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Ecology
Sheffer, E., Robert H. Smith Institute of Plant Sciences and Genetics in Agriculture, Robert H. Smith Faculty of Agriculture, Hebrew University of Jerusalem, P.O. Box 12, Rehovot 76100, Israel, Department of Ecology and Evolutionary Biology, Princeton University, Princeton, NJ 08544, United States
Canham, C.D., Cary Institute of Ecosystem Studies, Box AB, Millbrook, NY 12545, United States
Kigel, J., Robert H. Smith Institute of Plant Sciences and Genetics in Agriculture, Robert H. Smith Faculty of Agriculture, Hebrew University of Jerusalem, P.O. Box 12, Rehovot 76100, Israel
Perevolotsky, A., Department of Agronomy and Natural Resources, Institute of Plant Sciences, Agricultural Research Organization, the Volcani Center, P.O. Box 6, Bet Dagan 50250, Israel
Plant colonization studies usually address density-dependent processes in the narrow sense of recruitment constraints due to negative density-dependent seed and seedling mortality. However, complex density-dependent effects may be involved in additional stages of the recruitment process. We hypothesized that seed arrival and seedling establishment are influenced by density dependence acting at small scales at the site of colonization, and at larger scales as a function of the colonizing species' landscape abundance. These hypotheses were tested in a study of colonization of pine forests by oaks in a heterogeneous Mediterranean landscape. Maximum-likelihood models show that density effects switch from positive to negative along the range of landscape-scale oak seed source abundance. Contrary to expectations, high seed source densities limited oak recruitment, suggesting a landscape-scale Janzen-Connell effect. We propose a range of mechanisms that generate positive or negative density dependence during colonization, resulting in nonlinear density-dependent feedbacks that can generate unexpected colonization patterns. © 2013 by the Ecological Society of America.
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הספר "אוצר וולקני"
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תנאי שימוש
Landscape-scale density-dependent recruitment of oaks in planted forests: More is not always better
94
Sheffer, E., Robert H. Smith Institute of Plant Sciences and Genetics in Agriculture, Robert H. Smith Faculty of Agriculture, Hebrew University of Jerusalem, P.O. Box 12, Rehovot 76100, Israel, Department of Ecology and Evolutionary Biology, Princeton University, Princeton, NJ 08544, United States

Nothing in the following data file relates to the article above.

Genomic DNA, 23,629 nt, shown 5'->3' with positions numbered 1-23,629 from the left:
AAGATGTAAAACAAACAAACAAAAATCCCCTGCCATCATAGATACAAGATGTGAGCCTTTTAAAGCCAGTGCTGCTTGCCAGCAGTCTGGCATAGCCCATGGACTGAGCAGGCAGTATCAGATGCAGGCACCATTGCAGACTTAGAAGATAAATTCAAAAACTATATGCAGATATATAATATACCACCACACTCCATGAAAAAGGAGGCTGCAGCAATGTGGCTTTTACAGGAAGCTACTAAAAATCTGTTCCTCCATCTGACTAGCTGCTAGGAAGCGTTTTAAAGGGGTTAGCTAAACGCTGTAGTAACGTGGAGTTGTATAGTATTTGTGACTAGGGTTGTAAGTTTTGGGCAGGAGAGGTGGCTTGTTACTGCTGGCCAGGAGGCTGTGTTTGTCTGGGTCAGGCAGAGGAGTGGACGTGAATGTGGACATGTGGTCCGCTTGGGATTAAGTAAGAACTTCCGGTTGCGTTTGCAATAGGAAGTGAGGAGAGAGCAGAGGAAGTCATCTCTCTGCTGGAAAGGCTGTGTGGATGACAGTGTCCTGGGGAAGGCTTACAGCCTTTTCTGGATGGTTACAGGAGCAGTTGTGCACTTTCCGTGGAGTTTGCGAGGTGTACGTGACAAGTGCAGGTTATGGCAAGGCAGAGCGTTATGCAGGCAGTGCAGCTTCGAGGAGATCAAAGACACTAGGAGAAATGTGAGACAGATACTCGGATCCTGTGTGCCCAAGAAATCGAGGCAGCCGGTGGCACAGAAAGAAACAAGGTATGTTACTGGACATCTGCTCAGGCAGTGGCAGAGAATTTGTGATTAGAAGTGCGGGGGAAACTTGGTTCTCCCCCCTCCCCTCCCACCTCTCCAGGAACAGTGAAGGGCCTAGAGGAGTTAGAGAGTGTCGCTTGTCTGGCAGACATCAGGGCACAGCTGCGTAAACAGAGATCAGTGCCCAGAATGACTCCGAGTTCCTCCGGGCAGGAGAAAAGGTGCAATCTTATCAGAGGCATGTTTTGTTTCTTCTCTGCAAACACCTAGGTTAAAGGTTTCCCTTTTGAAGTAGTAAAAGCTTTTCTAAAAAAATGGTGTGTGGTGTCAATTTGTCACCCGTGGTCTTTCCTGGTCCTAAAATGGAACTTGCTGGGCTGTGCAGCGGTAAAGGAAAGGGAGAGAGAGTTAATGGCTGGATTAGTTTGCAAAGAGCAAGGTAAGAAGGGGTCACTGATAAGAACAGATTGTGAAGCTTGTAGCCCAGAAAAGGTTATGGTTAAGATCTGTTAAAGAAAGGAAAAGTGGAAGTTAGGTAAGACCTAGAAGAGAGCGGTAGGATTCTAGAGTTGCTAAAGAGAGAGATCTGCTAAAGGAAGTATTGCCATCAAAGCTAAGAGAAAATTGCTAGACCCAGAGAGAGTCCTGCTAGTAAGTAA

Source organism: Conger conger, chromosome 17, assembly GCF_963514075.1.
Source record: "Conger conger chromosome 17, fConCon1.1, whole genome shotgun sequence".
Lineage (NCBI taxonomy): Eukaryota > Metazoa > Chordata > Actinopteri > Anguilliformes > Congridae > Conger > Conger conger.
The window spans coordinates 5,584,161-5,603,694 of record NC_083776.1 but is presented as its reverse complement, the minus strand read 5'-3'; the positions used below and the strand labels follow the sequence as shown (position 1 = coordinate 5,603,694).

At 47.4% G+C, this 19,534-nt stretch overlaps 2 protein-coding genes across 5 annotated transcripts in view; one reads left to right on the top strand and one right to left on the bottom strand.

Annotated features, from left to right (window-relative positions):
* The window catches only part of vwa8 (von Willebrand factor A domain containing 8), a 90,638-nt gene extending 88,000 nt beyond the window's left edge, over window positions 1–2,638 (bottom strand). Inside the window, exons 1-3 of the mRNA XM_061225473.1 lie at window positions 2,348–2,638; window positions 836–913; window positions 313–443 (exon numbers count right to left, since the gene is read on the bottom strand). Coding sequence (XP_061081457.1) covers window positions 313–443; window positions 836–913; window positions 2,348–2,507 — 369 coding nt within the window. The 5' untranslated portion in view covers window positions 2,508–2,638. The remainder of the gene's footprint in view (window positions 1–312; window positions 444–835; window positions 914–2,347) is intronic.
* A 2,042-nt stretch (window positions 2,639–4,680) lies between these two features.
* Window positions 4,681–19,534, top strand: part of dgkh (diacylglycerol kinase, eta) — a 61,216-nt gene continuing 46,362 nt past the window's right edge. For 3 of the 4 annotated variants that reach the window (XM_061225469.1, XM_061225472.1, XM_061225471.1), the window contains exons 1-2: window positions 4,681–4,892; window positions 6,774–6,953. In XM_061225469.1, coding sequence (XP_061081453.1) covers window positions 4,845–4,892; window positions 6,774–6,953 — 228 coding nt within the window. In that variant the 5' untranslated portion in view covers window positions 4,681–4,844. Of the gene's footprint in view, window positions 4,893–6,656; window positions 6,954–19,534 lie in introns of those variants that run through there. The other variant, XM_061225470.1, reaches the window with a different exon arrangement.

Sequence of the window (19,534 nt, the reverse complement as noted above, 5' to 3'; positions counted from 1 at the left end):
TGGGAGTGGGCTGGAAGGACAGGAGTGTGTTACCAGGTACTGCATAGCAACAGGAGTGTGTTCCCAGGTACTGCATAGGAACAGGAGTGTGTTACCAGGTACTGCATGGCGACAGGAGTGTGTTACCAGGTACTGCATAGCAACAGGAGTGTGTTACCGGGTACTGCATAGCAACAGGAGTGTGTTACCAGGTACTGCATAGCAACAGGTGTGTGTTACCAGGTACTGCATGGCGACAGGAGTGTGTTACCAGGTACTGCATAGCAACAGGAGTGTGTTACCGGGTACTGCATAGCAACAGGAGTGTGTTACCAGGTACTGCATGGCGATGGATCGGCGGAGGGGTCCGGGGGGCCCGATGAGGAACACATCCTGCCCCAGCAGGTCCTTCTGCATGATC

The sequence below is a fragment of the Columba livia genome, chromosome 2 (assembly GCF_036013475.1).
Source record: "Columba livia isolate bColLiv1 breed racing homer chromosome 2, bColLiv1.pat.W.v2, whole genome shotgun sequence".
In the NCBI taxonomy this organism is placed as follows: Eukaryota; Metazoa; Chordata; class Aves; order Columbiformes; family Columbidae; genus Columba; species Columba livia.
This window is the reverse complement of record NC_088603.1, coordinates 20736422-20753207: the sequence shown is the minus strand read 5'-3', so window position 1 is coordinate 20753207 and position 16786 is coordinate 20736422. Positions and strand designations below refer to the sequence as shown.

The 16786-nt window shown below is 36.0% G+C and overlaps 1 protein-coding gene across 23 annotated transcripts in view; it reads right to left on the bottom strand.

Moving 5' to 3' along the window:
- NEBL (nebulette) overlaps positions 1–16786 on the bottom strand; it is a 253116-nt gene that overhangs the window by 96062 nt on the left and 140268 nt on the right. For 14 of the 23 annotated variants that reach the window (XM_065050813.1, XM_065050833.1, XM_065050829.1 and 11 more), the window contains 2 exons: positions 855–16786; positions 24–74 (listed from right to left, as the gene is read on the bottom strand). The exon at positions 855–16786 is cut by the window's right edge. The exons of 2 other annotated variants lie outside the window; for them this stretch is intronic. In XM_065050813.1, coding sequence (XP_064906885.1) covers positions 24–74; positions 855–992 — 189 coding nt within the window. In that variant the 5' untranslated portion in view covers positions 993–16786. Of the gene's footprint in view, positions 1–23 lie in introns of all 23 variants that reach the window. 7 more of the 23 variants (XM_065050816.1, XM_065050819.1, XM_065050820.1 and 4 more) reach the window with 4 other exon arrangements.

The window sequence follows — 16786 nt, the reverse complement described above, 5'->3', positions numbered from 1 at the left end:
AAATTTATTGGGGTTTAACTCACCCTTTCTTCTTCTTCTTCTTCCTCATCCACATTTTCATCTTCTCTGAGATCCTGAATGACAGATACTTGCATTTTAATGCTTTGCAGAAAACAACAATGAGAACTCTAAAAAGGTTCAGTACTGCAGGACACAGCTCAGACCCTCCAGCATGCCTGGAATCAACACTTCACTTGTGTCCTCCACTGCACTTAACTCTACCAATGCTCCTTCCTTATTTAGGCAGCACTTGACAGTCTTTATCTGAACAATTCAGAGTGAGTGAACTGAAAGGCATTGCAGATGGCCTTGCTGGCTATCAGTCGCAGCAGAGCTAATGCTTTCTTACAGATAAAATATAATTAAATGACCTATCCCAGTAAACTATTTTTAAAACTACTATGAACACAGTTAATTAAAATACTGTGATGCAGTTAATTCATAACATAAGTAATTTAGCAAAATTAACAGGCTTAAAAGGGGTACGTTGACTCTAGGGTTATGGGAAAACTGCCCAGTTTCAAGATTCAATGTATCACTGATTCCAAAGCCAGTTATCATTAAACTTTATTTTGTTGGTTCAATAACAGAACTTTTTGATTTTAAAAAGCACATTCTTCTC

Canham, C.D., Cary Institute of Ecosystem Studies, Box AB, Millbrook, NY 12545, United States
Kigel, J., Robert H. Smith Institute of Plant Sciences and Genetics in Agriculture, Robert H. Smith Faculty of Agriculture, Hebrew University of Jerusalem, P.O. Box 12, Rehovot 76100, Israel
Perevolotsky, A., Department of Agronomy and Natural Resources, Institute of Plant Sciences, Agricultural Research Organization, the Volcani Center, P.O. Box 6, Bet Dagan 50250, Israel
Landscape-scale density-dependent recruitment of oaks in planted forests: More is not always better
Plant colonization studies usually address density-dependent processes in the narrow sense of recruitment constraints due to negative density-dependent seed and seedling mortality. However, complex density-dependent effects may be involved in additional stages of the recruitment process. We hypothesized that seed arrival and seedling establishment are influenced by density dependence acting at small scales at the site of colonization, and at larger scales as a function of the colonizing species' landscape abundance. These hypotheses were tested in a study of colonization of pine forests by oaks in a heterogeneous Mediterranean landscape. Maximum-likelihood models show that density effects switch from positive to negative along the range of landscape-scale oak seed source abundance. Contrary to expectations, high seed source densities limited oak recruitment, suggesting a landscape-scale Janzen-Connell effect. We propose a range of mechanisms that generate positive or negative density dependence during colonization, resulting in nonlinear density-dependent feedbacks that can generate unexpected colonization patterns. © 2013 by the Ecological Society of America.
Scientific Publication
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